too! SO basically like using someone else’s notepad
on the desktop. MIT was the first to develop software that
could send a message to another user of the same computer, called MAILBOX. That started in the 60’s and until the mid
1970’s when email finally morphed into something similar to what we use and love today. Why was email so primitive back then? Well, mostly because there was no internet. Oh yeah! Computers began to talk to each other for
the first time through the ARPANET, the grandpa of our beloved modern internet. Once computers were connected to each other,
people developed a way to put the email in an envelope and send it to a specific person. So in 1972 Ray Tomlinson, an ARPANET contractor
and an MIT alum, used the “@” symbol to link a user to a computer and sent the first
email to another computer. From that moment emails evolved again and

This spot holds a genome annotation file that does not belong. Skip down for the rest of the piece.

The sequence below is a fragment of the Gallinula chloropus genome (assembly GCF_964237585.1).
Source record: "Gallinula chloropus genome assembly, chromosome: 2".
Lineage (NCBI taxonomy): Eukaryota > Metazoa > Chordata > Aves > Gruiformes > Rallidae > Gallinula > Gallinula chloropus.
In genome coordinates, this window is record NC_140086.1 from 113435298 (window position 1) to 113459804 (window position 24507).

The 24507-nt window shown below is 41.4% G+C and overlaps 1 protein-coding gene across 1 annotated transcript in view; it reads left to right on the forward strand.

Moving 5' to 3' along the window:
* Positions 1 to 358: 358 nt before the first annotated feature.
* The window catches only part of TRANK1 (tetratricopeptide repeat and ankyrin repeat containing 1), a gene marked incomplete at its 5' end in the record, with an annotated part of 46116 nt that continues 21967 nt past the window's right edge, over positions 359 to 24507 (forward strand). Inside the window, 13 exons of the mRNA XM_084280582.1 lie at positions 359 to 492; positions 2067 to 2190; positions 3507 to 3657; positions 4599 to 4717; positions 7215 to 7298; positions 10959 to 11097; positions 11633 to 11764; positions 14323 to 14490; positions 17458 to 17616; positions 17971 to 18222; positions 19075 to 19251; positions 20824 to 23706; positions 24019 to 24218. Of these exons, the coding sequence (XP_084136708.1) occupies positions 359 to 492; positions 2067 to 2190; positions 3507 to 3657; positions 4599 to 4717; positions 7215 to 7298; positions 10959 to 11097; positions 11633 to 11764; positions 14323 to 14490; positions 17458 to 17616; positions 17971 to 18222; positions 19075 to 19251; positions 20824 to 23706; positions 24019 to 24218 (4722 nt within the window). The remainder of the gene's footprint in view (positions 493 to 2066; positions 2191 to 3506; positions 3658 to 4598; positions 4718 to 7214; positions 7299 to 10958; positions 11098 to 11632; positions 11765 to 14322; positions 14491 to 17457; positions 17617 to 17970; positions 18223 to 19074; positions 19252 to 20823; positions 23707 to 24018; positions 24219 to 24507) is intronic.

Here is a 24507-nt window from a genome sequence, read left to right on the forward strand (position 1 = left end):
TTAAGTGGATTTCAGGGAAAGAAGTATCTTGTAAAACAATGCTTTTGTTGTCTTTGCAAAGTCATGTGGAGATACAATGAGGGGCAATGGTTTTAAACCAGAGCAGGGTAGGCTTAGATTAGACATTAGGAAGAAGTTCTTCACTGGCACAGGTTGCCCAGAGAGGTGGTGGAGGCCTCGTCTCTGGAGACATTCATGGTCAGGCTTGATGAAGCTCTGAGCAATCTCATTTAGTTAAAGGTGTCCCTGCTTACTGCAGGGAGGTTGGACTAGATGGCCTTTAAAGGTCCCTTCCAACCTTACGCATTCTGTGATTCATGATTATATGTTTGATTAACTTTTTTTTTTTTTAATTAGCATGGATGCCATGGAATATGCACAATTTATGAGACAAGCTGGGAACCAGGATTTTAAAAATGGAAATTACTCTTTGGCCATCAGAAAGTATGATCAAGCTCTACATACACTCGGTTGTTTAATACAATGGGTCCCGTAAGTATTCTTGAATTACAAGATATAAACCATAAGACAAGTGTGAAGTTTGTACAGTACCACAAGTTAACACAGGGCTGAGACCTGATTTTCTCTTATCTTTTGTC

again until, with the help of the World Wide Web, they were made available through friendly
user interfaces by providers such as Yahoo, Google, or Hotmail. And now for one of the most important, but
first be sure to subscribe if you are new here and click the bell so you will get notified
of all the latest videos!! 6. World Wide Web
Tim Berners-Lee is the inventor of what we call the World Wide Web. He argued that it should be completely free
and open. He graduated from Oxford University and then
became a software engineer at CERN, where he noticed that it was way easier to ask people
about their coffee than to share computer information. This was when he had the idea that would literally
change the world. Millions of computers were already being connected
together through the internet, so Berners-Lee came up with an idea about how they could
share information! By 1990 he had everything prepared; he developed
the foundation for what would be called “the web” and the first web browser ever – the
WorldWideWeb.app, later renamed Nexus to avoid confusion. Just a year after that moment the first web